Ukraine crisis: Russia pledges to 'retaliate against sanctions' as Ukrainian president says Crimea vote will not be recognised

Counter-threat comes as number of Russian troops in Crimea now stands at 30,000 as US warship heads to the Black Sea

Russia has pledged to retaliate against any sanctions imposed on it by the EU and US, further raising tensions in what has quickly become worst diplomatic crisis between Russia and the west since the end of the Cold War.

Russia on Friday accused the European Union of taking an “extremely unconstructive position” by freezing talks on easing visa barriers and suspending trade in response to the country's intervention in Ukraine.

“Russia will not accept the language of sanctions and threats” and will retaliate if sanctions are imposed, the Russian Foreign Ministry said in a statement.

The comments came before reports that armed men had entered and taken control of a Ukrainian military post in Crimea on Friday, but shots had not been fired.

Russia now has 30,000 troops in Ukraine's Crimea region, Ukrainian border guards said on Friday, nearly twice the previous figure given by the government in Kiev.

In a coordinated effort, US President Barack Obama on Thursday night ordered sanctions on Russian and Ukrainian peoples involved in Moscow's military intervention in Crimea, including travel bans and freezing of their US assets.

Both the US and EU said sanctions will be furthered if Russia does not withdraw its forces back to their base in Crimea.

In an hour long phone call with Barack Obama shortly after the US President announced the punitive measures, Mr Putin brushed western threats aside, defending Russia’s intervention in Ukraine as consistent with international law.

A statement published on the Kremlin website early on Friday said that during the call, Mr Putin condemned the newly formed Kiev government as the result of an “anti-constitutional coup” and said Russia was “ unable to ignore” requests for protection from Ukraine's Russia-leaning east and south.

During the phone call, Mr Obama said the situation could be solved diplomatically in a way that addressed the interests of Russia, Ukraine and the international community, according to the White House.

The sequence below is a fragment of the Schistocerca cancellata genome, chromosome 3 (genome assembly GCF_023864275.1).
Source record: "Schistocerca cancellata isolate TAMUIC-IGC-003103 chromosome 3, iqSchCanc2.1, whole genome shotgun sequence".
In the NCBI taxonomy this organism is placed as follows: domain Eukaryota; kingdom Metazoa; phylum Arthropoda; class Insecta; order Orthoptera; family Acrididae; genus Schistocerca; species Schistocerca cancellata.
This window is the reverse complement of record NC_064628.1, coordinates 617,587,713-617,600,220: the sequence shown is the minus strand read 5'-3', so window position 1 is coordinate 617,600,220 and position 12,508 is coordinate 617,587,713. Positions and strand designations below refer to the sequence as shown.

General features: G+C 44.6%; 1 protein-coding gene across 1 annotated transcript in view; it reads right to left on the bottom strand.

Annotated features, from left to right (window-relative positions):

A US warship is now en route to the Black Sea, in what the US military has described as a "routine" deployment scheduled well before the crisis in Ukraine.

Crimea is home to Russia's important Black Sea military base in Sevastopol. The US announced the deployment after the Pentagon unveiled plans to put more US fighter jets on a NATO air patrol mission in the Baltics in an apparent bid to reassure eastern European allies.

Separately, Ukraine's interim prime minister Arseniy Yatsenyuk on Friday told the Crimean parliament that “no-one in the civilised world” will recognise its region wide referendum on joining the Russian Federation.

In a meeting with the head of the Crimean parliament earlier on Friday however, the speaker of Russia's upper house of parliament said Crimea would be welcomed as an equal part of Russia if the region votes to leave Ukraine.

Earlier this week MPs in the autonomous Crimea region abruptly voted to join the Russian Federation and announced a March 16 region wide referendum in order to strengthen their position.

The US and EU have claimed such referendum would be against the Ukrainian constitution and in violation of international law.

Mr Putin said earlier this week that Russia had no intention of annexing Crimea, but insisted its population has the right to determine the region's status in the referendum.

Wading into the debate, China, which often stands with Russia on many global issues, said on Friday that sanctions are not the best way to resolve the crisis.

US officials said a list of people targeted by the sanctions had not yet been drawn up but added that the Russian President would not be one of them.

The order targets any assets held in the US by “individuals and entities” responsible for the Russian military intervention in Ukraine, threatening its territorial integrity or seeking to assert governmental authority over any part of Ukraine, without authorisation from the government in Kiev.

Mr Obama, appearing in the White House press room hours after signing the order, said the US sanctions were meant to impose costs on Russia for its actions.

Russia's Foreign Ministry meanwhile has branded NATO's decision to curb its corporation with Russia as a “biased and prejudiced approach”.

“We see as extremely dangerous attempts to bring in the 'NATO factor' to Ukraine, where the situation is complex and delicate as it is, as it creates additional tension and undermines the prospects for settling the situation,” the ministry said in a statement.